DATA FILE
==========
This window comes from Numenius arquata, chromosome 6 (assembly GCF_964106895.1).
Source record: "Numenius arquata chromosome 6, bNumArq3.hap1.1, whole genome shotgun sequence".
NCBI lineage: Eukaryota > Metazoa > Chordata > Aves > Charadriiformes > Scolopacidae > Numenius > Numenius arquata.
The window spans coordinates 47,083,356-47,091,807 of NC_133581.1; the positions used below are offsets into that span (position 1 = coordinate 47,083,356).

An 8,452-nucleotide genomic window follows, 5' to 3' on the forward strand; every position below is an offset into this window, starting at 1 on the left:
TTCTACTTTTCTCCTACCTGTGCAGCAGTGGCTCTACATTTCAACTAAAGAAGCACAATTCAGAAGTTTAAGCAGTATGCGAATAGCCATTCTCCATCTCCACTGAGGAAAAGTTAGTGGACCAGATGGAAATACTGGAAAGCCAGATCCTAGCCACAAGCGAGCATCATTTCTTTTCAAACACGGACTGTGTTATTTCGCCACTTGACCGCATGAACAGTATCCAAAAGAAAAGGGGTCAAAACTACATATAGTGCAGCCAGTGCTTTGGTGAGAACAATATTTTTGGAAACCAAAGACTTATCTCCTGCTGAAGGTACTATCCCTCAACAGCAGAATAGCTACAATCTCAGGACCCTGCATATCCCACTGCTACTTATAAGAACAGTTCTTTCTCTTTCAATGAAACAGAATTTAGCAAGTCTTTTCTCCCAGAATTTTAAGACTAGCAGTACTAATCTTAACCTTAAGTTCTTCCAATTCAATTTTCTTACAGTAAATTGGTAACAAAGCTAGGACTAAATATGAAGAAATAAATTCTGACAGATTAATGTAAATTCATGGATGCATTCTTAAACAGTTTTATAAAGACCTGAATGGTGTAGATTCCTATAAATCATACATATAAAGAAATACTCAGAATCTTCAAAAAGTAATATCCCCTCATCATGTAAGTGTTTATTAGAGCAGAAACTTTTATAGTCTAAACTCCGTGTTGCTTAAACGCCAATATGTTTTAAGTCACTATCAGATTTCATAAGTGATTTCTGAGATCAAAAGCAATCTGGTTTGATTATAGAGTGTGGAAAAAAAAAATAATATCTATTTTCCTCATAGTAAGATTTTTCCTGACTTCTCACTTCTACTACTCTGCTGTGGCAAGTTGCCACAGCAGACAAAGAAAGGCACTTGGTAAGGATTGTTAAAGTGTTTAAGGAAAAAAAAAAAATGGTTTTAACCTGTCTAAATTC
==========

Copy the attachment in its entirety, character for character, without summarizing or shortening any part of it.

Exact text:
This window comes from Numenius arquata, chromosome 6 (assembly GCF_964106895.1).
Source record: "Numenius arquata chromosome 6, bNumArq3.hap1.1, whole genome shotgun sequence".
NCBI lineage: Eukaryota > Metazoa > Chordata > Aves > Charadriiformes > Scolopacidae > Numenius > Numenius arquata.
The window spans coordinates 47,083,356-47,091,807 of NC_133581.1; the positions used below are offsets into that span (position 1 = coordinate 47,083,356).

An 8,452-nucleotide genomic window follows, 5' to 3' on the forward strand; every position below is an offset into this window, starting at 1 on the left:
TTCTACTTTTCTCCTACCTGTGCAGCAGTGGCTCTACATTTCAACTAAAGAAGCACAATTCAGAAGTTTAAGCAGTATGCGAATAGCCATTCTCCATCTCCACTGAGGAAAAGTTAGTGGACCAGATGGAAATACTGGAAAGCCAGATCCTAGCCACAAGCGAGCATCATTTCTTTTCAAACACGGACTGTGTTATTTCGCCACTTGACCGCATGAACAGTATCCAAAAGAAAAGGGGTCAAAACTACATATAGTGCAGCCAGTGCTTTGGTGAGAACAATATTTTTGGAAACCAAAGACTTATCTCCTGCTGAAGGTACTATCCCTCAACAGCAGAATAGCTACAATCTCAGGACCCTGCATATCCCACTGCTACTTATAAGAACAGTTCTTTCTCTTTCAATGAAACAGAATTTAGCAAGTCTTTTCTCCCAGAATTTTAAGACTAGCAGTACTAATCTTAACCTTAAGTTCTTCCAATTCAATTTTCTTACAGTAAATTGGTAACAAAGCTAGGACTAAATATGAAGAAATAAATTCTGACAGATTAATGTAAATTCATGGATGCATTCTTAAACAGTTTTATAAAGACCTGAATGGTGTAGATTCCTATAAATCATACATATAAAGAAATACTCAGAATCTTCAAAAAGTAATATCCCCTCATCATGTAAGTGTTTATTAGAGCAGAAACTTTTATAGTCTAAACTCCGTGTTGCTTAAACGCCAATATGTTTTAAGTCACTATCAGATTTCATAAGTGATTTCTGAGATCAAAAGCAATCTGGTTTGATTATAGAGTGTGGAAAAAAAAAATAATATCTATTTTCCTCATAGTAAGATTTTTCCTGACTTCTCACTTCTACTACTCTGCTGTGGCAAGTTGCCACAGCAGACAAAGAAAGGCACTTGGTAAGGATTGTTAAAGTGTTTAAGGAAAAAAAAAAAATGGTTTTAACCTGTCTAAATTC